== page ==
Coco is a perfect name. It’s funny that you mention how Coco’s geometry is straight up and down and a bit forward compared to your Oma. I was trying to figure out what it was about this bike that’s so pleasing to the eye. There’s an elegance about this frame. I also love the basket. The size and color is perfect. I’ve always felt that if I were to ever go with the Pashley sonnet bliss, the only thing I’m not crazy about is the size of the front basket, which comes with it. Something about it just does not appeal to me.

  11. Zweiradler says:

    I like your name choice, too.


  12. Thom says:

    Beautiful – but all that frozen water…brrrrrrrrrr!
    And Coco’s tires, are they 26″? And maybe 2″ wide?
    I agree about the appearance thing. I think the way the bike looks is as important as the way it rides. I become infatuated easily and can’t abide the idea of selling one of my lovelies as you’d sell an old toaster. Having multiple bikes
    is my vice. Choosing which to ride is my pleasure.

    • Joseph E says:

      The Velorbis has Fat Frank tires, made by Schwalbe, which are listed as 26″ x 2.35″, or 65 mm wide. They fit bikes with standard mountain bike or cruiser bike size wheels, but only if there is plenty of room for such wide tires to fit in the fork and fenders. They may be a little too wide for most city bikes, if the bike was not designed with “balloon” tires in mind.

  13. Lynnety says:

    I find the Retrovelo to be a speedy bicycle. I rode cycle support for a marathon last weekend and not only beat my road bike riding friends up the toughest hill, I left them in the dust. I could not see them when I got to the top. I’m having no trouble keeping up with them on rides.

    I wonder if the Velorbis has sufficiently different geometry that it is not as speedy as the Retrovelo?

    Who cares though? It’s beautiful. You are right — don’t discount beauty.

    • Dottie says:

      After riding Coco to work this morning, I have to amend my opinion: she is speedier than Oma. Her cushy tires definitely help in that department. When I test rode the Retrovelo (granted it was 2 years ago) I remember thinking that it was not nearly as speedy as I thought it would be. Perhaps it’s me, not the various bikes, who’s the slow one. :)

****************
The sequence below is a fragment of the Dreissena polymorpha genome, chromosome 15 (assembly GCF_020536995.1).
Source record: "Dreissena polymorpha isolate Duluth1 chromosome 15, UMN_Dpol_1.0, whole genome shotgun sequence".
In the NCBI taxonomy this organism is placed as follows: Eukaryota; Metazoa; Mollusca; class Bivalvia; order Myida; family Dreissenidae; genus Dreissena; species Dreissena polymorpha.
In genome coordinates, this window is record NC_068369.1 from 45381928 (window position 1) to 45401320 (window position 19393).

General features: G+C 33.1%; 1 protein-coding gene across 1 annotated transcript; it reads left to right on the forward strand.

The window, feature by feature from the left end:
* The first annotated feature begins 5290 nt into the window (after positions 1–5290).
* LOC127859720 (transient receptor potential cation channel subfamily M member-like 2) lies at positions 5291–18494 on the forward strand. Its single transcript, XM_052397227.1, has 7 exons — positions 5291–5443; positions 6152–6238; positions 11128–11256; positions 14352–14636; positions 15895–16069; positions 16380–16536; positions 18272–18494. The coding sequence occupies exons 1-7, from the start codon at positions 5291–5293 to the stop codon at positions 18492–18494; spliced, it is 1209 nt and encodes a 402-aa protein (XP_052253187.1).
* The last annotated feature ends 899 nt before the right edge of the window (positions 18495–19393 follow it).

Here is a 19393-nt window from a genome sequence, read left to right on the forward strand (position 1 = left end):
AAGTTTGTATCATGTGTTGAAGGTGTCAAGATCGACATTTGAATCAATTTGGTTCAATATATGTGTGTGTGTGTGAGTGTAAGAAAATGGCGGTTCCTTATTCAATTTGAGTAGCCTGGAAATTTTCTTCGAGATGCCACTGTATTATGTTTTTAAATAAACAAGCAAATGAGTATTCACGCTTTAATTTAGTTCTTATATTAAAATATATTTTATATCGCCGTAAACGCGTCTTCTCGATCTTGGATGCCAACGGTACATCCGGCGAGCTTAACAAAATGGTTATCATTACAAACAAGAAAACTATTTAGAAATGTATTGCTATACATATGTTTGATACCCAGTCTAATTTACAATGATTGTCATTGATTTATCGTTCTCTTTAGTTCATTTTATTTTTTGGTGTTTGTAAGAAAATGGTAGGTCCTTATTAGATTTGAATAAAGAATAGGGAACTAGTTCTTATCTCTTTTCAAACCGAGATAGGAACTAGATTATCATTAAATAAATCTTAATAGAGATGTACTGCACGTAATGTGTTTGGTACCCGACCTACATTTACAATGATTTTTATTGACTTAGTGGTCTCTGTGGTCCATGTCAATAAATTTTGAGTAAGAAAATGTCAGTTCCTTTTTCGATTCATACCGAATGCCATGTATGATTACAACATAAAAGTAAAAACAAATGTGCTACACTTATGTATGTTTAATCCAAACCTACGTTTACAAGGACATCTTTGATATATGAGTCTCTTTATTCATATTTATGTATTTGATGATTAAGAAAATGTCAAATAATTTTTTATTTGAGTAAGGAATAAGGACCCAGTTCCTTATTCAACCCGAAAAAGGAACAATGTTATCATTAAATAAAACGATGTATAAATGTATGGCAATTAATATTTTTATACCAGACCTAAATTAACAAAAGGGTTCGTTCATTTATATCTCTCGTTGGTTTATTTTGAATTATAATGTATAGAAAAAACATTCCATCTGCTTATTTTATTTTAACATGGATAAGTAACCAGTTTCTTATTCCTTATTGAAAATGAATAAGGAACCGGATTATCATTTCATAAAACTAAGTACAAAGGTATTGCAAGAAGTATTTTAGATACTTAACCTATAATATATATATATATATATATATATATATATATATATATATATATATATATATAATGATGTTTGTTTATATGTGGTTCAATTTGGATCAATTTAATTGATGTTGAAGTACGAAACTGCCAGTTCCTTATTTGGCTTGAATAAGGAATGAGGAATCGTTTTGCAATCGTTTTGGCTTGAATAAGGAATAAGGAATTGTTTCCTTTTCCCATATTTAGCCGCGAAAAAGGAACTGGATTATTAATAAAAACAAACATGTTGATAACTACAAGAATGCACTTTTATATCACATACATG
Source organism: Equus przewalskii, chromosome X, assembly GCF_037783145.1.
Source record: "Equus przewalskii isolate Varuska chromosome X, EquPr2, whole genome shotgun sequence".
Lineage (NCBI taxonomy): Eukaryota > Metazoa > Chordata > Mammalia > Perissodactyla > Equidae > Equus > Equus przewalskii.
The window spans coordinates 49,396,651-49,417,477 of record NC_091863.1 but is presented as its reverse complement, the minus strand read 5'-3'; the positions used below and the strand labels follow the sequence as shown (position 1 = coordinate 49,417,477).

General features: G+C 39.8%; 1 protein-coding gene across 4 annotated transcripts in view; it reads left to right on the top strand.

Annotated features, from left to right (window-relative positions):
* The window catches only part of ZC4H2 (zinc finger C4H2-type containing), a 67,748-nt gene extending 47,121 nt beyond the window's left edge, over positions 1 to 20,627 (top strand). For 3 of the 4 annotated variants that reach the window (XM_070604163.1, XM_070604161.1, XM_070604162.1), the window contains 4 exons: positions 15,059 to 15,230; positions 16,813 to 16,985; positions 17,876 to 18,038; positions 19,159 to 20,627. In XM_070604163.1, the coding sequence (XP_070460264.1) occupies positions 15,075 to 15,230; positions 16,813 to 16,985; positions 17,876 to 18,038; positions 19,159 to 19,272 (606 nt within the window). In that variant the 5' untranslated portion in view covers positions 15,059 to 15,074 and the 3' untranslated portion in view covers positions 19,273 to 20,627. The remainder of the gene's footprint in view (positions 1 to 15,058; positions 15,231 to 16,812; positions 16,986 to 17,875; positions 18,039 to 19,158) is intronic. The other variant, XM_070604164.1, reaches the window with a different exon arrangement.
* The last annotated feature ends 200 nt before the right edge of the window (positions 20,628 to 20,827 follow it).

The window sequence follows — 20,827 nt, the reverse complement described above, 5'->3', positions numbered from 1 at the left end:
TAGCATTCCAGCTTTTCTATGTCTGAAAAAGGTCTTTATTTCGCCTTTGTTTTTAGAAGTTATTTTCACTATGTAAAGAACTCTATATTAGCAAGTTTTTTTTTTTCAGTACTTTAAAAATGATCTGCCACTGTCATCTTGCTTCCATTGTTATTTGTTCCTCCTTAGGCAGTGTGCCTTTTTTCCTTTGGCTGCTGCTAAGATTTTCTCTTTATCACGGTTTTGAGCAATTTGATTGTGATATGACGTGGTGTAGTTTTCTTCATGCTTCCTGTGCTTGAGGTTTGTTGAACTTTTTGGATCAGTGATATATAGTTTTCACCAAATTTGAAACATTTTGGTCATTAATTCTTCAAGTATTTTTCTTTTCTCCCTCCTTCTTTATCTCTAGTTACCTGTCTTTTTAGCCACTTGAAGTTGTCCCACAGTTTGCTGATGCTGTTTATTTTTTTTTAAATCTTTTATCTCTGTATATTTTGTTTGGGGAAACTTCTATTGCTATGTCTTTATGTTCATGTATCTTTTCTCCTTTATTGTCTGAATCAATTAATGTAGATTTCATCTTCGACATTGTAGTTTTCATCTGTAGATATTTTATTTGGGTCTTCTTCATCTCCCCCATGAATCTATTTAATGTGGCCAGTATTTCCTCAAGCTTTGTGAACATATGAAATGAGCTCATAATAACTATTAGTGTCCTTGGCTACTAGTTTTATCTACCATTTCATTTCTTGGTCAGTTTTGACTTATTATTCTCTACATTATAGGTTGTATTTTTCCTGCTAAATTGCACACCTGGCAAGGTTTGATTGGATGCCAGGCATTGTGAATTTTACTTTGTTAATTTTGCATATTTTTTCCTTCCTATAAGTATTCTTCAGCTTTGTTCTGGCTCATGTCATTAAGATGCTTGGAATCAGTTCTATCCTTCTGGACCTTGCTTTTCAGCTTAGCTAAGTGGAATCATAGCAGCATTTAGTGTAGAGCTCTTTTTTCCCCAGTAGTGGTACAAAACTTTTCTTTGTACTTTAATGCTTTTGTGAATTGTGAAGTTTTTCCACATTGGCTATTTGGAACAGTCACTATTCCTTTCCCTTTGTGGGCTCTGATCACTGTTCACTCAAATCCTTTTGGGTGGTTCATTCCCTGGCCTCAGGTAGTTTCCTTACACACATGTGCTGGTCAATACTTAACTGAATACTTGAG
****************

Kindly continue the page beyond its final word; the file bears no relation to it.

• Lynnety says:

        Maybe I’m slower than I think! I don’t have much interest in riding fast. I’m building up an early 80s Raleigh Super Course mixte for some longer rides at a slightly faster pace. But that’s about as “road bike” as I can stand.

  14. Maureen says:

    So glad you are loving her! I love the contrast of the coco color with the vivid blue sky, and the white snow!

  15. emily says:

    Coco is such a fantastically beautiful bike! Your photos are gorgeous, too.

    Thanks again for contributing to my post on commuter cycling. You can find it here:

  16. philippe says:

    I understand how one would own several similar bikes (I do) and that’s perfectly fine with me, but I wonder : Would you say that your Workcycle and the Velorbis are really different bikes or do they basically overlap, utility wise ? I can see how your Rivendell fill a different niche in your stable, but not so much with the Velorbis.

    (I’m asking this, because Mme Philippe owns a Toer Populair, and a sportier “mixte” bike too…)

  17. Nicola says:

    I’m getting more and more jealous with every picture!

    (On a more serious note, I’m glad that you’re getting a return on the time that you spend on this blog. I’m sure that you put an awful lot of time into it, and you deserve some recompense for the entertainment and information you provide for your readers. Also, selfishly, I’m glad that this return is in the form of a bike rather than boring old money – this way your blog readers get to benefit from seeing this super snazzy new bike!)

  18. Cherilyn says:

    Congrats on the new bike! Absolutely beautiful, and it sounds like the two of you are getting along well. A friend recently reminded me that the proper number of bikes is n+1, so have fun browsing for the next one!

  19. Nice bike. Really nice. Congrats on it.

  20. Emma says:

    Oh, I think I’m in love! She’s a thing of real beauty isn’t she?

    I’m on the lookout for a new bike – I’ve had my Marin mountain bike since I was 14 (I’m now, ahem, 32… eek!) Bless him, he’s served me well and is still going strong but now I would like something beautiful and practical (for cargo puproses) and am now torn between the Studine Balloon, the Velorbis Dannebrog and a Pashley Princess (and if I’m to be totally honest, I’m in love with your girls, Betty and Oma)

    I imagine Coco to be swifter than the Dannebrog with the help of the Fat Frank tyres and lighter frame. As for riding positions, is there much to compare with these bikes?

    Much to the annoyance of my other half I’ve tried getting his opinion on all three bikes, sending him links to the respective websites. He in turn emailed me back with three links to HiFi equipment. Grrr. So, as somebody that has had the chance to experience riding all three bikes I’d love to have your opinion on how they compare with each other and which (if any) would come out on top (I know it all comes down to personal preference but I’d love to hear your views)

    Thanks, Emma x